Government quietly announces plan to privatise Land Registry on night before Easter holidays

Agency reportedly worth £1.2bn and brought in a surplus of £100m in 2012/13

The Government has quietly announced plans to privatise the Land Registry, on the evening before the Easter holiday weekend.

The Conservatives previously tried to privatise the agency, which records and oversees all property transactions in England and Wales, during the Coalition government but were blocked by the Liberal Democrats

Chancellor George Osborne revived the idea last year as part of his plan to sell £20bn of assets by the end of this parliament. 

The agency has been previously valued at around £1.2bn and made a surplus of £100m for the public purse in 2012/13. 

The proposal says the Crown will continue to own the Land Register but that all of its core services will be sub-contracted to a private operator. 

Parliament will also have to approve an increase in fees charged for services and there will be a state-back guarantee against any losses incurred as a result of a mistake on the register.

On Thursday, the Department of Business, Innovation and Skills launched a consultation over the plans to privatise the service which holds titles for 24m properties.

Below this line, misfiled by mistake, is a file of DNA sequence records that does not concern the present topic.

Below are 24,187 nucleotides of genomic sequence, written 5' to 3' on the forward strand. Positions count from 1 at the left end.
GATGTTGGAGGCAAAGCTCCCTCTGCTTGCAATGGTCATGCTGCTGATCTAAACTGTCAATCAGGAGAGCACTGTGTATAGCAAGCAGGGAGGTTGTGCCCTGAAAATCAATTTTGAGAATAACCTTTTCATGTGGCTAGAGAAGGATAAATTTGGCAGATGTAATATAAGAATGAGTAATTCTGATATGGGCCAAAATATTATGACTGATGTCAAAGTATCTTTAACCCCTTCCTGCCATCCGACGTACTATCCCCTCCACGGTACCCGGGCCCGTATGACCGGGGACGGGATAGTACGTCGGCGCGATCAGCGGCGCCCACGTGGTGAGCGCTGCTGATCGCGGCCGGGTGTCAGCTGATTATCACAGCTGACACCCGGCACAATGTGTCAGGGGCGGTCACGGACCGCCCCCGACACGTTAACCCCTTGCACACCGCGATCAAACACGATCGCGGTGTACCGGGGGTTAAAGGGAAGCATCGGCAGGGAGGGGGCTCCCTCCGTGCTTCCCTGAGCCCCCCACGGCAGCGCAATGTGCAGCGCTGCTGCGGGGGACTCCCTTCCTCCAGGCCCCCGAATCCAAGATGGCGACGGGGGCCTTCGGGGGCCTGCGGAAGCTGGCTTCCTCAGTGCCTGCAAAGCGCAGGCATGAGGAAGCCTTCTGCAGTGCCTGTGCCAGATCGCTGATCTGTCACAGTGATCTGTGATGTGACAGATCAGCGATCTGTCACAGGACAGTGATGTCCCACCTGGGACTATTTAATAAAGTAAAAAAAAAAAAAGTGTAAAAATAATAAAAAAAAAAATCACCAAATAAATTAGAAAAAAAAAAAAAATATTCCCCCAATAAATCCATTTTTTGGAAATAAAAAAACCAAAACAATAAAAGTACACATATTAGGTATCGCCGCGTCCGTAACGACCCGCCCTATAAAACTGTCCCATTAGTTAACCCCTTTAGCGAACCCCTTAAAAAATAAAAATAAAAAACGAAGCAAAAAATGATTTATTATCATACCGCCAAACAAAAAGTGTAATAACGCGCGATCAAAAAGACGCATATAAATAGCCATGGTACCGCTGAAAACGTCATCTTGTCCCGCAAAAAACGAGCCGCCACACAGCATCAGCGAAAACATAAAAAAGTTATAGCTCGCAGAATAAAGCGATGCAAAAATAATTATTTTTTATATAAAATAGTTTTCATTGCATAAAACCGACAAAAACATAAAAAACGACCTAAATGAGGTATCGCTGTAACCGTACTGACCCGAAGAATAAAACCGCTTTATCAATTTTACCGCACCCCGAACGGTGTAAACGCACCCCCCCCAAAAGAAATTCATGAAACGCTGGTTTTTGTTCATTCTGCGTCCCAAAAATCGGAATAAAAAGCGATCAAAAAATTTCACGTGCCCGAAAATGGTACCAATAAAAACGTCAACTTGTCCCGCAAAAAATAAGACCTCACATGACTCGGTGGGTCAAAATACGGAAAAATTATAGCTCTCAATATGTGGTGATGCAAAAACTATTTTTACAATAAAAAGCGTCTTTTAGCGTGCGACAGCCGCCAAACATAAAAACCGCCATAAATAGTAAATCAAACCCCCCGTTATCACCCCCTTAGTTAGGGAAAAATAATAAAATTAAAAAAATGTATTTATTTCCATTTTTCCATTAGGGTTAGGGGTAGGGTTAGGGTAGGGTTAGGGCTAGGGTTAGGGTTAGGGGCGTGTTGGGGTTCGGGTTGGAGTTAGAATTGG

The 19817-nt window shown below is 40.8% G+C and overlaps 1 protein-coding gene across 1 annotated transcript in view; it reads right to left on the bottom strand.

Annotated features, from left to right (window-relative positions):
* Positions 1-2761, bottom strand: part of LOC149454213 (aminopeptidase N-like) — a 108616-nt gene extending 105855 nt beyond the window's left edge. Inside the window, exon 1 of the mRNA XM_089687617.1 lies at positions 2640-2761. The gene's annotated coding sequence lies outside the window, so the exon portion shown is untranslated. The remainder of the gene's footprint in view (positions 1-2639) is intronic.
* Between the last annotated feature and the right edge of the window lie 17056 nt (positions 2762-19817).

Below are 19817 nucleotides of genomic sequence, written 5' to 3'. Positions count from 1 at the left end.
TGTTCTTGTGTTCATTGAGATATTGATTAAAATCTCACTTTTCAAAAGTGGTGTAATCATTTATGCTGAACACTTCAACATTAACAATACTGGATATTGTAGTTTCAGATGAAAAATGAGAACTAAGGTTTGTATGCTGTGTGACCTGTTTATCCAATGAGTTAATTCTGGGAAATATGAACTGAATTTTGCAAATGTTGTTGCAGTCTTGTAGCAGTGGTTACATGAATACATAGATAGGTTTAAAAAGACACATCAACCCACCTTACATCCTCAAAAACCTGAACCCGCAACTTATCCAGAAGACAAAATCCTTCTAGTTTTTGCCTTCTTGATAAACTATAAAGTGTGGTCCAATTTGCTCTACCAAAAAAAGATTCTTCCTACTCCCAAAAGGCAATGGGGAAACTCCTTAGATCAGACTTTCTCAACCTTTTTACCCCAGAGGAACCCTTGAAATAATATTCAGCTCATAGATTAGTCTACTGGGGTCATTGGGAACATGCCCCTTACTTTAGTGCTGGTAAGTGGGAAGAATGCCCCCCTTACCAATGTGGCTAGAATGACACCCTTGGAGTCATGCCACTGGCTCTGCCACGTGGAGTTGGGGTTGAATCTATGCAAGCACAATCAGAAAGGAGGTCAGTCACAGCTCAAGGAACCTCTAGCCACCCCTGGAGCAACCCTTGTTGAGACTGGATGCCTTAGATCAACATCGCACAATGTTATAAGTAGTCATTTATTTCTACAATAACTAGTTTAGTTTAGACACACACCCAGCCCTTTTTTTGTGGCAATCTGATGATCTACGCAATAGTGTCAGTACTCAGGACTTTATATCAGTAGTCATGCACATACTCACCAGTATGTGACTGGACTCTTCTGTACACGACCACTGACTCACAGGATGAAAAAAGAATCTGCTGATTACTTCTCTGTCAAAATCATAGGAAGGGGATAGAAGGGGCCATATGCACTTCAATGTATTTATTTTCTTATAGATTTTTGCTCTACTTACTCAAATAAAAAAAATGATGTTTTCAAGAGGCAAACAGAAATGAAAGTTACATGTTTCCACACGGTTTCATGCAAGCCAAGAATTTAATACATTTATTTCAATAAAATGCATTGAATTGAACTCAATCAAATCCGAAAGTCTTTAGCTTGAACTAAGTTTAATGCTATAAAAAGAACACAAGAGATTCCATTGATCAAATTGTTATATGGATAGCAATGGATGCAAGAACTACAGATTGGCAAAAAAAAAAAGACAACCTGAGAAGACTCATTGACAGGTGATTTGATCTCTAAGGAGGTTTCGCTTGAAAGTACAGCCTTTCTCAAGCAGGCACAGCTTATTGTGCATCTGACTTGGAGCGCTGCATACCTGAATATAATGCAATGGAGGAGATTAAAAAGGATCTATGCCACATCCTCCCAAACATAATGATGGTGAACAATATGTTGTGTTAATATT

Business Secretary Sajid Javid said: "Anyone who’s bought a flat or a house knows that the Land Registry has an important role to play in property ownership.

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George Osborne has tried to sell of the Land Registry before but was blocked by the Liberal Democrats while in coalition (Getty Images)

"By proposing a model where government retains critical functions, including ownership of the Register itself, we are delivering on our promise to ensure the sale of public assets benefits the wider economy and all working people in the longer-term."

Since taking over control of the Treasury in 2010, Mr Osborne has presided over the sale of at least £37.7bn of state assets. 

Other targets for privatisation include public broadcaster Channel 4 and its shares in Lloyds Bank which the previous Labour Government acquired when they bailed it out in 2008.

Angela Eagle, Labour’s Shadow Business Secretary criticised the move:  “This short-term privatisation will have long-term consequences; it could undermine confidence in Land Registry data, jeopardise the service to homebuyers, and erode conditions for their staff.

"The Government are privatising the profits of the Land Registry – which made a surplus of £100 million in 2012/13 – whilst retaining the risk.

“This announcement was slipped out late on the last day before recess in another desperate attempt to avoid scrutiny. Labour will fight this unnecessary, un-evidenced and unwanted privatisation.”

Additional reporting by PA

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